31 Check headlight alignment
The alignment of the headlights should be checked in a workshop after every 10,000 km (6,000 miles). Remember that the section of the road lit up by the headlights can vary according to the load in the vehicle.

This car is fitted with an alternator.

When changing the battery or when carrying out work involving the electrical system, the following should be observed.

1. A battery connection to the wrong terminal will damage the rectifiers. Before the connections are made, check the polarity of the battery with a voltmeter.

2. If extra batteries are used for starting, they must be properly connected to prevent the rectifiers from being damaged.
The negative lead from the auxiliary battery for starting must be connected to the negative terminal stud of the car battery and the positive lead from the auxiliary battery for starting to the positive terminal stud.

3. If a rapid charger is used for charging the battery, the car battery leads should be disconnected.
A rapid charger must never be used as an aid in starting.

4. Never disconnect the battery circuit (for example, to change the battery) while the engine is running, as this will immediately ruin the alternator. Always make sure that all the battery connections are properly tightened.

5. Before carrying out any electrical welding on the car, first disconnect the battery earth lead and all the cables to the alternator and voltage regulator. Make sure that the ends of the loose cables do not earth against the car framework. Insulate well if necessary.


Replacement of bulbs
The headlight bulbs should be changed every year, suitably during the autumn. When installing headlight bulbs, do not touch the glass with your fingers. The reason for this is that grease, oil or any other impurities can be carbonized onto the bulb and this could damage the reflector.
The following pages explain how the bulbs in the various lighting units are replaced. Make sure when fitting lamps that the guide pin on the socket fits into its corresponding recess.

Replacing the headlight bulbs
The headlight bulbs are replaced from inside the engine compartment in the following way:
1. Remove the protective cover over the space behind the headlight.
2. Remove the contact for the bulb holder and rubber sleeve.
3. Remove the spring which fixes the lamp holder in the correct position.
4. Lift out the bulb. When fitting the new bulb in the insert make sure that the guide pin engages in its notch. Do not touch the bulb glass with your fingers!


Replacing the bulbs for the front turn indicator flashers and the parking lights
Remove the two Philips screws which hold the glass. The bulbs can now be removed by pressing them inwards and then turning them a little anti-clockwise. The inner bulb is for the parking light, the outer for the flasher.

Replacing the bulbs for the rear turn indicator flashers, parking lights, stop lights and reversing lights
Remove the two Philips screws which hold the glass. The bulbs can now be removed by pressing them inwards and turning them slightly anti-clockwise at the same time. The top bulb is the flasher, the one under that is the reversing light, the next one under that the stop light and the one at the bottom the rear light. Make sure that the sealing strip fits well against the glass when it is refitted.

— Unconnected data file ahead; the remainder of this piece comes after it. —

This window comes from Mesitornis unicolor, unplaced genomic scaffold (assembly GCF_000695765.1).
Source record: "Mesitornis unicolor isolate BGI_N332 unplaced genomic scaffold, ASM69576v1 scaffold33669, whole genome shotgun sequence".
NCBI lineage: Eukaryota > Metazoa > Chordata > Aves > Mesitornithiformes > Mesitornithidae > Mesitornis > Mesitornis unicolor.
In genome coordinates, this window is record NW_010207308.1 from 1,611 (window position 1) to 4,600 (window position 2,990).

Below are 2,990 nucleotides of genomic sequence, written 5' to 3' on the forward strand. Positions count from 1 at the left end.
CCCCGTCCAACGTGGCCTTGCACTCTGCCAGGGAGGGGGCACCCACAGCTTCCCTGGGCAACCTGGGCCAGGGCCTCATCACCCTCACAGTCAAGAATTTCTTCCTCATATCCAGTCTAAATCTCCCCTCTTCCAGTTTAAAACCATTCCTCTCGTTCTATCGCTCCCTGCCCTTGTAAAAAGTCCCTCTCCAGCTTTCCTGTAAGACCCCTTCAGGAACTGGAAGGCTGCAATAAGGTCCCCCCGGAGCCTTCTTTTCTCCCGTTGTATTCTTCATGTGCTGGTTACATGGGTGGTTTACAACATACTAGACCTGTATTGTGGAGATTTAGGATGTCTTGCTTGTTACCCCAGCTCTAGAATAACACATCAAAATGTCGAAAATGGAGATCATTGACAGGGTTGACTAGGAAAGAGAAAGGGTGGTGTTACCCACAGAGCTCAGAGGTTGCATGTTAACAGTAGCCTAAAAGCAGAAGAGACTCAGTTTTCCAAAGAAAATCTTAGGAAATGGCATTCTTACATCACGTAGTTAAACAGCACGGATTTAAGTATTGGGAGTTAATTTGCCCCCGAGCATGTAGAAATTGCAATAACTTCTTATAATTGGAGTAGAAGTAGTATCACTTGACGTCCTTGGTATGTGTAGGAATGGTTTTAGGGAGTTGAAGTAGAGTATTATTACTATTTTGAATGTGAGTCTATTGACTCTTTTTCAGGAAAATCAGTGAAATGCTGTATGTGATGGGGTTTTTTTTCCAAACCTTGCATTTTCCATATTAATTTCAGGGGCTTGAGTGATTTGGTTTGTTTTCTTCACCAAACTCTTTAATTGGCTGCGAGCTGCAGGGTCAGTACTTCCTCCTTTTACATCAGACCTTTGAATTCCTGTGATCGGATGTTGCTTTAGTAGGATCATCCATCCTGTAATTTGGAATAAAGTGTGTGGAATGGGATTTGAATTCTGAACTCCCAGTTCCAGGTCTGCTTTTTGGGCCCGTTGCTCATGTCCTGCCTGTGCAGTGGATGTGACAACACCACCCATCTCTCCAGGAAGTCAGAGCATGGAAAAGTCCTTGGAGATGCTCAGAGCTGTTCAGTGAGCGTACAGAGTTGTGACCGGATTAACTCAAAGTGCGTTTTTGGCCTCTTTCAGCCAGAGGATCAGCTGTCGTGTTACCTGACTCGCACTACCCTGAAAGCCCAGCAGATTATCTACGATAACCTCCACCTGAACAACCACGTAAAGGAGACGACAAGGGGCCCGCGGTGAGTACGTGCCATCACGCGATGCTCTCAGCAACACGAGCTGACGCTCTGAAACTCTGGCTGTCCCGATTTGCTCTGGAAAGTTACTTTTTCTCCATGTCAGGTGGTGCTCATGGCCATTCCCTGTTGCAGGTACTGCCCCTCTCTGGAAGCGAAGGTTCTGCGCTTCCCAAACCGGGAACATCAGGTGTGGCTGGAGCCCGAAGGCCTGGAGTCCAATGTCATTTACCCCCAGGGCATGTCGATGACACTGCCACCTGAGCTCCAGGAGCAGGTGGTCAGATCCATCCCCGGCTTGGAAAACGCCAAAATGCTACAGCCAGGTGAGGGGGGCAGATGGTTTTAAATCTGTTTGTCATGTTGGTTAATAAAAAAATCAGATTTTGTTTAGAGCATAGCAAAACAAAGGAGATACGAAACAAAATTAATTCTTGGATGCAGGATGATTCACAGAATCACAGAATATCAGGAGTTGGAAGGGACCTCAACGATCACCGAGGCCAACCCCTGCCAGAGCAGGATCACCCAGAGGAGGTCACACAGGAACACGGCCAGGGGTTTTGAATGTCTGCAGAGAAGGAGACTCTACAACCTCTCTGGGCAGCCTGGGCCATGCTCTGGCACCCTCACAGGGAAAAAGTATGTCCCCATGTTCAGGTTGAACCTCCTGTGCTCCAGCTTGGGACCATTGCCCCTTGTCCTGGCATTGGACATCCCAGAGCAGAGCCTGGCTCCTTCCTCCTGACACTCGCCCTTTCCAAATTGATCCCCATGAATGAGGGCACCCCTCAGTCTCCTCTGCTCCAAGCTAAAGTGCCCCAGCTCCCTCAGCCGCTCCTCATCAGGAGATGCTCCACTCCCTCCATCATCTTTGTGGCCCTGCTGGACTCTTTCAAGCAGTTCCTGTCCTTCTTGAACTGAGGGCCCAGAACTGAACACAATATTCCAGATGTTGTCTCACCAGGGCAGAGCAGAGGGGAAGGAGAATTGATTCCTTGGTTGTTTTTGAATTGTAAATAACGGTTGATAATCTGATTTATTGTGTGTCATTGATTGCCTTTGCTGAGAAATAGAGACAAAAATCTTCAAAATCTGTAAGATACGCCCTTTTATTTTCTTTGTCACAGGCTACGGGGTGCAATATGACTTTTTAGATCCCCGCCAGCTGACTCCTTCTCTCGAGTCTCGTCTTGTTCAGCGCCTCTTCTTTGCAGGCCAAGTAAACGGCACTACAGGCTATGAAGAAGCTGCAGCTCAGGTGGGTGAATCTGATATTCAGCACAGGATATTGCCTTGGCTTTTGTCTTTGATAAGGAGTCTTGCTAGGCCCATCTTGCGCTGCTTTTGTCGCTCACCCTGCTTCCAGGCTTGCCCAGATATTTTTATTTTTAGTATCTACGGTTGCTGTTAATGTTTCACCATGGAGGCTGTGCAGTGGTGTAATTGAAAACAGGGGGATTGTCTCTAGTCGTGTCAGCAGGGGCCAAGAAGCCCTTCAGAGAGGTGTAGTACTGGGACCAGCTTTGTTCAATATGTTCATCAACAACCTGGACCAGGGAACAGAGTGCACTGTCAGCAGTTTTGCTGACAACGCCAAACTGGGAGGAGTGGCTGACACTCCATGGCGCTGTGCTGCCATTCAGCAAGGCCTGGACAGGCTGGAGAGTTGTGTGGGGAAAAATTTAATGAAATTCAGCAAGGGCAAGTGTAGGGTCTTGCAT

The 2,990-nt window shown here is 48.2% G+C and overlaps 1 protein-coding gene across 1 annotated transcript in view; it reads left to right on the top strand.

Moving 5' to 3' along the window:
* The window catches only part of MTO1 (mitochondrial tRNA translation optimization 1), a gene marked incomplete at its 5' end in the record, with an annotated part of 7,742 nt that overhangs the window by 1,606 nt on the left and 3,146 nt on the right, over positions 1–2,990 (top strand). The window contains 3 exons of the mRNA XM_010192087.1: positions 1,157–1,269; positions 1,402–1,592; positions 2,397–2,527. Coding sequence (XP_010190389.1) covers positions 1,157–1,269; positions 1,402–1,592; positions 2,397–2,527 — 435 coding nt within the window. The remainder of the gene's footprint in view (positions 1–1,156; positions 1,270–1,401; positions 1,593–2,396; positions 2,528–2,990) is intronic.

Replacing the bulbs for the license plate light
The two bulbs for the license plate light are mounted on a holder located under the luggage compartment locking device. Loosen the two screws which hold the glass and remove it. The bulb is now accessible for changing.


Replacing the foglight bulbs
The bulbs for the foglights are replaced from inside the engine compartment. Remove the protection covering the space over the headlight and foglight. Squeeze together the spring holding the bulb and lift out the spring and bulb. The bulb is now accessible for replacement.
Because of the two bosses on the bulb socket, the bulb can only be fitted in one way.

Replacing the bulb for the roof light
To replace the bulb for the roof light, remove the light glass by pressing a narrow screwdriver straight into the hole in the glass as shown in the picture. The glass can then be removed. The glass is replaced after the bulb has been changed by first hooking it securely to the switch and then pressing it up with the hand.

Replacing the bulb for the lights for the luggage and engine compartments
Slacken the screw holding the lamp shade. The bulb is now accessible for replacement.

Replacing the bulb for the glove compartment light
The bulb is mounted under the dashboard above the compartment lid. To remove the bulb, press it in a bit and then turn it anti-clockwise.

Replacing lamps for instrument panel and heater control lighting
Because of the ideation of the above lamps, a Volvo workshop should be given the job of replacing them.

Replacing the side marker light bulbs
Remove the two cross head screws holding the glass. Take out the bulb by pressing it in slightly while turning it anti-clockwise at the same time.


32 Check the release arm free travel

To avoid risk of the clutch slipping, the release arm free travel should be checked and adjusted if necessary every 10,000 km (6,000 miles). For data see page 59. The clutch should be checked and adjusted at a workshop which has the proper equipment.

33 Check the propeller shaft
After every 10,000 km (6,000 miles) or once a year the rubber seal on the spline shaft and the universal joints should be checked. If the rubber seal is damaged, it should be replaced and the new seal filled with molybdenum disulphide grease.

34 Check the brakes

After every 10,000 km (6,000 miles) the vehicle should be taken to a Volvo workshop for a check on the functioning of the brakes.

35 Replacing the booster cylinder air filter and overhaul of brakes
Every 60,000 km (36,000 miles) the car should be taken to a Volvo workshop for replacement of the booster cylinder air and damper filters.
Replacement should be more frequent when driving often on dusty roads. The brake system seals should also be replaced every 3rd year or 60,000 km (36,000 miles).